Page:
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Are the laws of physics the same throughout the universe?

Observations of a quasar about 6 billion light years from Earth have shown that one of the fundamental properties of physics is the same there as here. Astrophysicists measured the ratio of the electron mass to the proton mass in the distant quasar and found the protons there are 1836.15 more massive than the electrons, the same value as here on Earth now.

The work, published this afternoon online in Science magazine, was done by an international team of astrophysicists and astronomers, led by Michael Murphy of Swinburne University of Technology in Australia. Murphy's work has received a lot of attention in the past over his investigations of whether what we assume are fundamental constants of the universe are indeed constant throughout time and space.

In this research, the astrophysicists looked at light coming from a quasar called B0218+367. In particular, they looked at the frequency of light coming from the quasar and passing through ammonia gas in a galaxy between the quasar and Earth. That gas absorbs some of the quasar light at a frequency that depends on the properties of the atom, including the ratio of the electron mass to the proton mass. To measure the ratio of proton to electron masses precisely, the astrophysicists had to compare the ammonia frequency measurement with that of light coming from other molecules. Having completed those measurements, they could put a precise value on the ratio of the masses.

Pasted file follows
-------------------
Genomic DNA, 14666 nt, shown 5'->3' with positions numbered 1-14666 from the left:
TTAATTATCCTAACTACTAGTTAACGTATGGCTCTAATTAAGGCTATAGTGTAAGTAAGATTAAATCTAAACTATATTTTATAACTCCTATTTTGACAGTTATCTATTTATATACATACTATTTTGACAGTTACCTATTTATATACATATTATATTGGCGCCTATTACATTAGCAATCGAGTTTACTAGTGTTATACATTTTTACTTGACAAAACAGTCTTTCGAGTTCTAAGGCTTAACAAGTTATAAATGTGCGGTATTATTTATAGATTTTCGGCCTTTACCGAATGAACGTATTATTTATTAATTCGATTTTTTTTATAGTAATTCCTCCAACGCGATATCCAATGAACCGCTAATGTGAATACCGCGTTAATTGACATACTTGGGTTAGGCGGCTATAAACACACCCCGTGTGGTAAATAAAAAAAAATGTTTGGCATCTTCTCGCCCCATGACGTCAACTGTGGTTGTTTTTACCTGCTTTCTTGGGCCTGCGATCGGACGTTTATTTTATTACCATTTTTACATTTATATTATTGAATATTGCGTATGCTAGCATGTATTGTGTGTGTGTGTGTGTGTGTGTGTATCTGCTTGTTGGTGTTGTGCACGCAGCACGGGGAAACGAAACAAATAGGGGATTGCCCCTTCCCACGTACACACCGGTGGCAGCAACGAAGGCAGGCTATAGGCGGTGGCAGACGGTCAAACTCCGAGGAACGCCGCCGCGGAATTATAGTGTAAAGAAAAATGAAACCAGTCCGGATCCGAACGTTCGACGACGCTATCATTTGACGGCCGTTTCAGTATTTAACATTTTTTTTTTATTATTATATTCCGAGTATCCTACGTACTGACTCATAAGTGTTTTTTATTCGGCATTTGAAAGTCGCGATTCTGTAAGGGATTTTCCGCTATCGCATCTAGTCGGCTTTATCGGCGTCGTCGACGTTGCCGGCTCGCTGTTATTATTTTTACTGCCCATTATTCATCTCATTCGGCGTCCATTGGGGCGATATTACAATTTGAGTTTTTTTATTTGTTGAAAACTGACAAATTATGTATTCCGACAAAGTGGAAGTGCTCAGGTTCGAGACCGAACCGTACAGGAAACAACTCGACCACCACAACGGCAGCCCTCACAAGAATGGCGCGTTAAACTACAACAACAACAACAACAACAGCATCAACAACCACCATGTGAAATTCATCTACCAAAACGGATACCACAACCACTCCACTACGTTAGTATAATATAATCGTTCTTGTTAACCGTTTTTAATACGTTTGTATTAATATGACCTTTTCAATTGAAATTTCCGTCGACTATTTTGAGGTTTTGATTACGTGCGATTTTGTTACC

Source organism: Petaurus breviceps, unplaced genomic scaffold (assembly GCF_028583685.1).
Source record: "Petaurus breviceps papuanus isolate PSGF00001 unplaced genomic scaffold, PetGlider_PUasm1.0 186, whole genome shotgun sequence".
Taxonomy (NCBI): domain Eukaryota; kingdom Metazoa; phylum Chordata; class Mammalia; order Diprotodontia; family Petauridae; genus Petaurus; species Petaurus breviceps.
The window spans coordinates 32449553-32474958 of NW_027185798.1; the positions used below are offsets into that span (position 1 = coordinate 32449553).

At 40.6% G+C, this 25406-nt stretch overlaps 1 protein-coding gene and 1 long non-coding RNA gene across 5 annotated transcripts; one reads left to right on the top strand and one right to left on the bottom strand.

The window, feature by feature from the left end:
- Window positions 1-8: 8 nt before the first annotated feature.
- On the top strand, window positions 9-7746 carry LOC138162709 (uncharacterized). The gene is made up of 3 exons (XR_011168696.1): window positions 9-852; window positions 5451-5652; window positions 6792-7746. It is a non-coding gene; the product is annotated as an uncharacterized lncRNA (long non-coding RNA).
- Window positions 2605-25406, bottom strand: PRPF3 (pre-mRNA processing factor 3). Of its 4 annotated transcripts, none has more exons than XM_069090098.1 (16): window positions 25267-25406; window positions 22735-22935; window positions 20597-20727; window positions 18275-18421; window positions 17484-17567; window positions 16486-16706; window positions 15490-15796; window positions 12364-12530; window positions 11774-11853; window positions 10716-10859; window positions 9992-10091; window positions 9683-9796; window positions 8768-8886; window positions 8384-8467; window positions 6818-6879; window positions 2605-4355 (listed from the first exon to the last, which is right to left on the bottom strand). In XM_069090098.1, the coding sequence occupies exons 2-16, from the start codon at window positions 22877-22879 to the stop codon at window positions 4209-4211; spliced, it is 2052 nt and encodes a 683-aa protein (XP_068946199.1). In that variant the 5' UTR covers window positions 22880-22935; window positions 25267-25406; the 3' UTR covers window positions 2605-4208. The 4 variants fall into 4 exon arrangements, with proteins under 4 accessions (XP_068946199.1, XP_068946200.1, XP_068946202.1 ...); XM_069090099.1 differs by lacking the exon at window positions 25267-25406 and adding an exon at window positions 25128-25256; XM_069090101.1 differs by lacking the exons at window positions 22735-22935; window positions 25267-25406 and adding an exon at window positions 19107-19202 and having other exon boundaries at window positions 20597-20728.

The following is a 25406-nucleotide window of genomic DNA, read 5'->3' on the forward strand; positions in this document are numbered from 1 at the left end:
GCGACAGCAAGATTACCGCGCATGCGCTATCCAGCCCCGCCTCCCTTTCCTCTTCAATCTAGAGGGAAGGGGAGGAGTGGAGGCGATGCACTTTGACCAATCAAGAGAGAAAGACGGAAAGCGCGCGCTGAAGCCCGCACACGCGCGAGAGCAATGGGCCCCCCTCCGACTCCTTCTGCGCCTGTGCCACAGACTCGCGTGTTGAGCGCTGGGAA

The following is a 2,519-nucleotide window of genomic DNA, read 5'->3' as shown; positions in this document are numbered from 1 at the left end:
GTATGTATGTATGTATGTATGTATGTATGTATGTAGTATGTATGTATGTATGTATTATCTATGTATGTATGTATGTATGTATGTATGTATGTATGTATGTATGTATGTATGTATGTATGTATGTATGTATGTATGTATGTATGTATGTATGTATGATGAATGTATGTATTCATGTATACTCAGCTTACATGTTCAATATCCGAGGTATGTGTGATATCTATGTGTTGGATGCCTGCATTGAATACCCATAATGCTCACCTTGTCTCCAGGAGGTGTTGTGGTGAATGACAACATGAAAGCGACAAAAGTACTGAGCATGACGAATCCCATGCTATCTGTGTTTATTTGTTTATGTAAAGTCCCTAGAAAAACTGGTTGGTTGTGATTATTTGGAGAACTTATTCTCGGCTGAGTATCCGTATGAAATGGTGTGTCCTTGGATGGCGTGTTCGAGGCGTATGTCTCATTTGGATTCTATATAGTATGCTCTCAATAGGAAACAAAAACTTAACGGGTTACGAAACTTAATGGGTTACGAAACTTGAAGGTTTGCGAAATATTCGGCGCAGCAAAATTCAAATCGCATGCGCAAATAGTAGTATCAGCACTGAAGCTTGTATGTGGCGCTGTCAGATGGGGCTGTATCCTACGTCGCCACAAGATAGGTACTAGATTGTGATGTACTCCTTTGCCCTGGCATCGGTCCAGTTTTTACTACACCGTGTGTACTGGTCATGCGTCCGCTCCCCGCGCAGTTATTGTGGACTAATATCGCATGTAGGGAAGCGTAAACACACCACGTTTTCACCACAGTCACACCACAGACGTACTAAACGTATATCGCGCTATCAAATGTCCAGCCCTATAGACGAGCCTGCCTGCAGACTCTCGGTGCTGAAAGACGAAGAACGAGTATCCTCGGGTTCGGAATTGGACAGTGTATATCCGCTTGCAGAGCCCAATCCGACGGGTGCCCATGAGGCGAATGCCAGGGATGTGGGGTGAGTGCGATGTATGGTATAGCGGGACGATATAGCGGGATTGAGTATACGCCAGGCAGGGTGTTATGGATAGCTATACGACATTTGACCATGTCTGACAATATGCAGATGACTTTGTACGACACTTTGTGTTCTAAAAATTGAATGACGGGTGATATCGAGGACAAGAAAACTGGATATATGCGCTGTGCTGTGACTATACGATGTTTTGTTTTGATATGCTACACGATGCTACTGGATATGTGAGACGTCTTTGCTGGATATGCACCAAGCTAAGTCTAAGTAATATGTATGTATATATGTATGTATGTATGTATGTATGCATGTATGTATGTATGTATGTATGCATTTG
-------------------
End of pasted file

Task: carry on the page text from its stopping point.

It might not seem all that interesting to show that the laws of physics are the same everywhere, but it is a fundamental assumption of physics and all assumptions need to be tested. Furthermore, there had been some evidence that the assumed "constants" of nature had changed over time. Murphy and colleagues point out that this new result is inconsistent with previous results that hinted at changes in this ratio over time.

The result is not the end of the exploration as the precision of the measurement can be improved significantly, and there is still wiggle room for some change to have occurred. As theories of physics become more precise, physicists need to test their assumptions more precisely.